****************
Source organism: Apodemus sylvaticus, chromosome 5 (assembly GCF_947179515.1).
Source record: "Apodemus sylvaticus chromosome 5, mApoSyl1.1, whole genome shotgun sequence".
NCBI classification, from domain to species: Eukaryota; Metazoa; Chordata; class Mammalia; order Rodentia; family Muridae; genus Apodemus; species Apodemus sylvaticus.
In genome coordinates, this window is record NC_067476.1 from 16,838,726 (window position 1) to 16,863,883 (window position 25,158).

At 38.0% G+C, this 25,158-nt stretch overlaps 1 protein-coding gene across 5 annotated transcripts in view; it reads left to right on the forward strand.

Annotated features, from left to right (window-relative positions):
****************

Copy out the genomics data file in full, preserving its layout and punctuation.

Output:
Source organism: Apodemus sylvaticus, chromosome 5 (assembly GCF_947179515.1).
Source record: "Apodemus sylvaticus chromosome 5, mApoSyl1.1, whole genome shotgun sequence".
NCBI classification, from domain to species: Eukaryota; Metazoa; Chordata; class Mammalia; order Rodentia; family Muridae; genus Apodemus; species Apodemus sylvaticus.
In genome coordinates, this window is record NC_067476.1 from 16,838,726 (window position 1) to 16,863,883 (window position 25,158).

At 38.0% G+C, this 25,158-nt stretch overlaps 1 protein-coding gene across 5 annotated transcripts in view; it reads left to right on the forward strand.

Annotated features, from left to right (window-relative positions):